Legal moves halt govt share sales | The Daily Star
12:00 AM, May 12, 2008 / LAST MODIFIED: 12:00 AM, May 12, 2008

Legal moves halt govt share sales

The sale of more shares in four state-run enterprises has been halted by a legal action taken by company employees to prevent the government giving up majority control of the companies.
The government will lose majority control if more shares in Eastern Cables, Usmania Glass Sheet Factory, Atlas Bangladesh and National Tubes are offloaded in violation of the memoranda of articles of the companies, petitioners said.
A group of employees of Eastern Cables and Usmania Glass filed writ petitions after the government decided to offload 25 percent more shares in the four companies.
The stock market experts however came down heavily on the petitioners for creating barriers to share offloading process when the stock market faces supply of quality shares.
“While the government takes decision to offloading shares, a group of beneficiaries wants to create barriers by filing writ petitions. The government should identify who are creating the barriers and what is their motive,” said Abu Ahmed, professor of economics at Dhaka University.
There may be some barriers, but the government should remove all obstacles and implement its decision, he said.
In the memoranda of articles of the four companies it is said that the government must hold majority or 51 percent stakes.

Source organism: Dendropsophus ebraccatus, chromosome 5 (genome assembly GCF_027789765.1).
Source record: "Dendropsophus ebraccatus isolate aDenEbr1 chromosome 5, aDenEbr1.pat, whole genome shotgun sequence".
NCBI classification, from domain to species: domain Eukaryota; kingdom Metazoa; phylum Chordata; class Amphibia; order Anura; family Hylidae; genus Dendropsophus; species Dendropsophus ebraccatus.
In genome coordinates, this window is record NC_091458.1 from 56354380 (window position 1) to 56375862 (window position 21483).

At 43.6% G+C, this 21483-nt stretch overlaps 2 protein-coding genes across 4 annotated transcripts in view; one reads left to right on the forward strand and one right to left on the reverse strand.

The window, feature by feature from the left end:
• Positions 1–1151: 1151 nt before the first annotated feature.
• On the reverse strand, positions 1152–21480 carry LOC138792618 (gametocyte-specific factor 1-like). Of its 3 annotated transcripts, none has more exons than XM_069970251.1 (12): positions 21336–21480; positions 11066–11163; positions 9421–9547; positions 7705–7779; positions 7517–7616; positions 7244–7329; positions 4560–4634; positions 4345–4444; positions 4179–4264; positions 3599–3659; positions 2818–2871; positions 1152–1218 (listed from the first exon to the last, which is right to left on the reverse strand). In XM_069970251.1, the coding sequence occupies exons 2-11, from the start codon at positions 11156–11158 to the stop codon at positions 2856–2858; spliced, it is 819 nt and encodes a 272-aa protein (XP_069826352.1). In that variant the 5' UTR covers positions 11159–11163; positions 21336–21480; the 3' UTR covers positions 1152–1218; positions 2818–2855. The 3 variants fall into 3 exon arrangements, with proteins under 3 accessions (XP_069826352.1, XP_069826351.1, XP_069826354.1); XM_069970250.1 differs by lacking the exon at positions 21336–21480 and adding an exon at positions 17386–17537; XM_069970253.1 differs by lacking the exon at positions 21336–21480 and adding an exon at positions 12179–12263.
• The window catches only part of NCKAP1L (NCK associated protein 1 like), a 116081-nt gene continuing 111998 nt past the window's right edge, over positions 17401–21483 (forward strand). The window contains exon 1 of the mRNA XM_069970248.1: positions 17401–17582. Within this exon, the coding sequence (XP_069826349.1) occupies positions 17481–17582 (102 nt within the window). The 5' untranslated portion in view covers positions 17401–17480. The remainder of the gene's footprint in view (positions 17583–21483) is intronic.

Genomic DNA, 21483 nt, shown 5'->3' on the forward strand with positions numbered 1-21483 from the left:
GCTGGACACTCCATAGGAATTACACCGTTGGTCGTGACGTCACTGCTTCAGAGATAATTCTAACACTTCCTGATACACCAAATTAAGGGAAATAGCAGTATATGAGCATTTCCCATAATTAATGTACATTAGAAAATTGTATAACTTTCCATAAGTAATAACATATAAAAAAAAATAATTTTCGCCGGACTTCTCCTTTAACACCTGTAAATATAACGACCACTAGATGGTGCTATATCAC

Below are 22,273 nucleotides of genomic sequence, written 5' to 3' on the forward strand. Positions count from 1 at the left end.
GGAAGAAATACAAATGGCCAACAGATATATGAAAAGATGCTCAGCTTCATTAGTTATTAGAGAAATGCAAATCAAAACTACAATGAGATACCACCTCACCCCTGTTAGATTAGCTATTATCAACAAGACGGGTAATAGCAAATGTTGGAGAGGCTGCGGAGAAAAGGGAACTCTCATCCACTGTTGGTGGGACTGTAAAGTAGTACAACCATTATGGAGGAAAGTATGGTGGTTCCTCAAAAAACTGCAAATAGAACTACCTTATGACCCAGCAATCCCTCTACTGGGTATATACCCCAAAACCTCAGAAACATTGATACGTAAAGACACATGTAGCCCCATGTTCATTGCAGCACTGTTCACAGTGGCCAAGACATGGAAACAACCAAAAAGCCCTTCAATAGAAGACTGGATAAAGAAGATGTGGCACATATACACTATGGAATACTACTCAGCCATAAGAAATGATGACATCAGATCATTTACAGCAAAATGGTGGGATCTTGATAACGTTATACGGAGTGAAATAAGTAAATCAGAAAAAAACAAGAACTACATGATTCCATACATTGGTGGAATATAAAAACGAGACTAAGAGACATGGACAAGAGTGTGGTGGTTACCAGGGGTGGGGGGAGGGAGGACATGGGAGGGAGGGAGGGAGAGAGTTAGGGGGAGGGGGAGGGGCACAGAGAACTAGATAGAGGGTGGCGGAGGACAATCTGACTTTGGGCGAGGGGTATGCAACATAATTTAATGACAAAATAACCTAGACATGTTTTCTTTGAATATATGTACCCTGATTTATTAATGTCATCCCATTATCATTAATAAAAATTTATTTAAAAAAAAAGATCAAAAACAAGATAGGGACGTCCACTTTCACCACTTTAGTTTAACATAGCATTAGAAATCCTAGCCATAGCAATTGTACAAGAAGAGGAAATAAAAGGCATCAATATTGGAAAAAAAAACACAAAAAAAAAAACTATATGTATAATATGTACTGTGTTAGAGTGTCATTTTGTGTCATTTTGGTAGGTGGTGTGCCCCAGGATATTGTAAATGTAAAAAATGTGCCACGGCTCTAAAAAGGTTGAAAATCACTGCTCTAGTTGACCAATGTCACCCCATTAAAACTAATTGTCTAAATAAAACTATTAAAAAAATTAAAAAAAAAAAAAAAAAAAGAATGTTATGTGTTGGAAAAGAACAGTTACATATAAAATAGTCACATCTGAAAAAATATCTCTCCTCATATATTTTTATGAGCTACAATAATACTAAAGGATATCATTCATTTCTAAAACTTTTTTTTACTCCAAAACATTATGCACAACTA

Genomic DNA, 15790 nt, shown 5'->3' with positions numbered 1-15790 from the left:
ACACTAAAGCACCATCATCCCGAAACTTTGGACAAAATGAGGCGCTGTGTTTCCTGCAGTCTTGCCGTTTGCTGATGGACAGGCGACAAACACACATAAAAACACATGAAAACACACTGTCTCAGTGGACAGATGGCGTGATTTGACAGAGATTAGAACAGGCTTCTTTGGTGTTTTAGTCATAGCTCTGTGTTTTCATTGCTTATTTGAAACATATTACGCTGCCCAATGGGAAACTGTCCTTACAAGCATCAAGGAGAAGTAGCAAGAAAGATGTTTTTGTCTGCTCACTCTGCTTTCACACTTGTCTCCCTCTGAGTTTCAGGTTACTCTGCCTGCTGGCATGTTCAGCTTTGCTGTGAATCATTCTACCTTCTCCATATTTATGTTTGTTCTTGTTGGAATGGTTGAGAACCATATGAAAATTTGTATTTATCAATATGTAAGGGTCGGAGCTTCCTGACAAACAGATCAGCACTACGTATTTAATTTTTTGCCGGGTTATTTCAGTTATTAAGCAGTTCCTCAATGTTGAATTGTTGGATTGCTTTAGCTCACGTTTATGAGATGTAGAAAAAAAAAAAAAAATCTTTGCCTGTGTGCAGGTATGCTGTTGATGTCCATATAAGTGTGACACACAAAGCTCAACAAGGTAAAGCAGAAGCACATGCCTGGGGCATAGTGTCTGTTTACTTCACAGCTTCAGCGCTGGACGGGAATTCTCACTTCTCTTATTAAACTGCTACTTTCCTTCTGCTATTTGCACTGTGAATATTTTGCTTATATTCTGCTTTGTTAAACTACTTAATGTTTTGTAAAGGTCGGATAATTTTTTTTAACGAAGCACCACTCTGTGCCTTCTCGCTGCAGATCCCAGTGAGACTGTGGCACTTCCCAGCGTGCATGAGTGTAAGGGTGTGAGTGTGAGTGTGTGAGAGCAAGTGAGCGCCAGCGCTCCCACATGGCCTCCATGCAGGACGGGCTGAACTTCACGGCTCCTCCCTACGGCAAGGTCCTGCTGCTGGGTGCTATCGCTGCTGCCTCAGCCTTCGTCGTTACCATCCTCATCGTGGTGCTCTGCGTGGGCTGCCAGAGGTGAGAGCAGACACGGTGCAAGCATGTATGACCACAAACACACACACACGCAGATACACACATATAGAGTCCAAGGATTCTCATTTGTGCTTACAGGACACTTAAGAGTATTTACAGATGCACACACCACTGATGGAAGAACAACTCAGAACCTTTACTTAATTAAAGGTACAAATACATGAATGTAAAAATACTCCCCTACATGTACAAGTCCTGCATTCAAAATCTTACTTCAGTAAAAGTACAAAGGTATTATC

As petitions were filed against the moves to offload shares in Eastern Cables and Usmania Glass, it will not be possible to continue the offloading process in the case of two other state-run companies -- Atlas Bangladesh and National Tubes, said an official of Investment Corporation of Bangladesh, which is responsible to manage the offloading of government stakes.
Now the government should amend the memoranda of articles of the state-run enterprises to clear obstacles to offloading process, the official said.
The government owns the 51 percent stakes in Eastern Cables, the largest wire manufacturing company, while the rest 49 percent are in the hands of public. It was listed on the stock exchange in 1986.
In Atlas Bangladesh, the government has 51 percent shares, while some institutions own 12 percent and public shareholders own 37 percent stakes. The state-run motorcycle assembling company was listed on the stock exchange in 1988.
The government owns the 53 percent stakes in National Tubes, a gas line pipe producing company, while 16 percent shares are in hands of institutions and 31 percent are in the hand of public. It was listed on the stock exchange in 1989.
In Usmania Glass, the plain and frosted sheet glass maker, the government has 51 percent shares, while institutions own 16 percent and public shareholders own 33 percent stakes.
sarwar@thedailystar.net

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